2 min read

Corona challenges

By Leiv Kåre Johannessen on May 25, 2020 7:00:00 AM

Even though the corona pandemic represents an opportunity for TERP, we have faced some short-term challenges. We canceled all international travels on March 4th and stopped traveling domestically one week later. At the same time, we closed our offices and started working from home.

As we are a distributed organization, the shift to working from home was smooth. However, not being able to visit customers became a challenge both in terms of sales sales and implementation.

After the lockdown, the implementation of Abooks with new customers was even more challenging as the schools had no prior setup to efficiently communicate with students remotely. The lockdown also
had economic consequences as our customers had no personnel available to process our invoices. However, we have compensated
for the delayed payments by reducing costs and renegotiating the terms for our loans. Now schools and universities are re-opening.

The lockdown in March effectively stopped all maritime education
in the Philippines as they had no contingency plan. According to the signals we have received, it looks like the next semester will start in August, two months later than planned. We expect that the delay forms a
new standard where the semesters that used to begin in June and November move to August and January. If so, we will only have revenue from one semester in 2020 as we will deliver our products and services for the second semester at the beginning of 2021. On the other side, the delay will enable us to prepare more content and develop more features supporting distance learning, contributing to higher revenue next semester. Besides this, the corona situation provides us with a surge of new customers. It is too early to conclude if these factors will compensate for the “lost” semester in 2020, but the issue is technical. The overall picture is that the company will be in a much better position despite that the revenue in 2020 might not be as high as previously estimated.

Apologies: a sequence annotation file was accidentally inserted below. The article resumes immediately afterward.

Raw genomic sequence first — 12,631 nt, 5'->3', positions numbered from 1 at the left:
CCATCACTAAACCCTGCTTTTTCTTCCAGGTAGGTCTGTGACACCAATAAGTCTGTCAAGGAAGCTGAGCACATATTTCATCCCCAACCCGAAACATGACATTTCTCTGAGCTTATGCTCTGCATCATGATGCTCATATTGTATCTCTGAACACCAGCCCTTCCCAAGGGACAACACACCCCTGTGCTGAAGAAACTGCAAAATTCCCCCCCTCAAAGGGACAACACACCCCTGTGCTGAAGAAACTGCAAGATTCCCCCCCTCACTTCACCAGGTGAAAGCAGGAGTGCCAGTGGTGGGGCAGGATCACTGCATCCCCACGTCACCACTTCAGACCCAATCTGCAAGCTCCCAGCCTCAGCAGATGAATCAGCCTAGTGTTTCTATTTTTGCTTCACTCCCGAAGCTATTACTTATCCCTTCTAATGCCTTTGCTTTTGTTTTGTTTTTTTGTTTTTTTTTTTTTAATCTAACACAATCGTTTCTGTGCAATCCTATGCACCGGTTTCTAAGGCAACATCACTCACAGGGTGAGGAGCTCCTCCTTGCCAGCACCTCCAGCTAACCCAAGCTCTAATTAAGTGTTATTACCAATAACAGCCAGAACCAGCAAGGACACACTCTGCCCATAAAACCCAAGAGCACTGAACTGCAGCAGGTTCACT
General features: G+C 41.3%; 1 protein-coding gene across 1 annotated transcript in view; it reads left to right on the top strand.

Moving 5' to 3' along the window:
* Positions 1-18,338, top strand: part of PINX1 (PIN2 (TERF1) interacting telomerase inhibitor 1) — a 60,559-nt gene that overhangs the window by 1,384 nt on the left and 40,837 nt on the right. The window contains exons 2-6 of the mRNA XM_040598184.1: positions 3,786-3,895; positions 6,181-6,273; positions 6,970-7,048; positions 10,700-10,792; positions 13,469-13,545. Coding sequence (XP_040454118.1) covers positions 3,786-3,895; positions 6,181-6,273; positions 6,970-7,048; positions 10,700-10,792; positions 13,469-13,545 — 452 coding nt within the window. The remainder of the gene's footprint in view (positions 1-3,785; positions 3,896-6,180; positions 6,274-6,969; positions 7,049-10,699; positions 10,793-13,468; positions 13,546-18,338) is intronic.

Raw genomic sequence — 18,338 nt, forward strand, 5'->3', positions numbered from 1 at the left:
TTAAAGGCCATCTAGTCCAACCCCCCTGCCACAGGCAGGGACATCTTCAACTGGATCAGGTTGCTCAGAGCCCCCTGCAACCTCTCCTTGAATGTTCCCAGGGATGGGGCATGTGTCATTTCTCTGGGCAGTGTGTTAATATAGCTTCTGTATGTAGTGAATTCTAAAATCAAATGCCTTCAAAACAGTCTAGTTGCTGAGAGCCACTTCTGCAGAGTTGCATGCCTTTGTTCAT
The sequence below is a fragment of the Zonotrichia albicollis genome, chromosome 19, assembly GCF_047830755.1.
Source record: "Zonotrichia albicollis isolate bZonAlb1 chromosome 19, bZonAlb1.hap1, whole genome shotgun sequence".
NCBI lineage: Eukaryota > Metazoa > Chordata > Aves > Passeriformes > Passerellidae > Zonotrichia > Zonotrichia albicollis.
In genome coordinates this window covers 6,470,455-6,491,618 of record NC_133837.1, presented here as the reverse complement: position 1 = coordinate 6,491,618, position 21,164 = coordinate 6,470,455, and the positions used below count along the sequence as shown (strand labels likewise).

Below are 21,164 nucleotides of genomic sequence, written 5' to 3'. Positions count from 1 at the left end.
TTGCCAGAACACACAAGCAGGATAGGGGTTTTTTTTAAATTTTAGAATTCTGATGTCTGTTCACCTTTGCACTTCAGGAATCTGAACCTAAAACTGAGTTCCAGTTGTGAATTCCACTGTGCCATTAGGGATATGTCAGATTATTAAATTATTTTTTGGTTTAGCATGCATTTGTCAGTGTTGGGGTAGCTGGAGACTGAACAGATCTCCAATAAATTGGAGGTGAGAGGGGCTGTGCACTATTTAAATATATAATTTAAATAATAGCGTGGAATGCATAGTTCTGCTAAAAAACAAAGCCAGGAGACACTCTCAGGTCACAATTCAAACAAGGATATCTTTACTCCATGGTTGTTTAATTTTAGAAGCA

An immense challenge we are facing is the software development capacity. To satisfy the early majority long-term, we have to develop additional features to build a whole product. We have to at least triple the development capacity to deliver according to our tech roadmap. The first step was to acquire the training app company InfoGym. We have integrated their tech team into ours, and we have a setup that allows us to build a larger and more cost-efficient development team. We make ourselves independent of consultants and expect to double the number of development hours we get out of each US dollar invested.

The acquisition of InfoGym brought us much closer to having
what the organization needs, but we might have to strengthen our organization even more. The market is moving very fast due to the current situation, and certainly much quicker than we anticipated when we completed the last funding round. It may be in both the company's and shareholders' interest to acquire additional funding to take full advantage of this unique window of opportunity.

Topics: Blended learning technology challenges Corona
1 min read

Crossing the chasm

By Leiv Kåre Johannessen on May 11, 2020 7:00:00 AM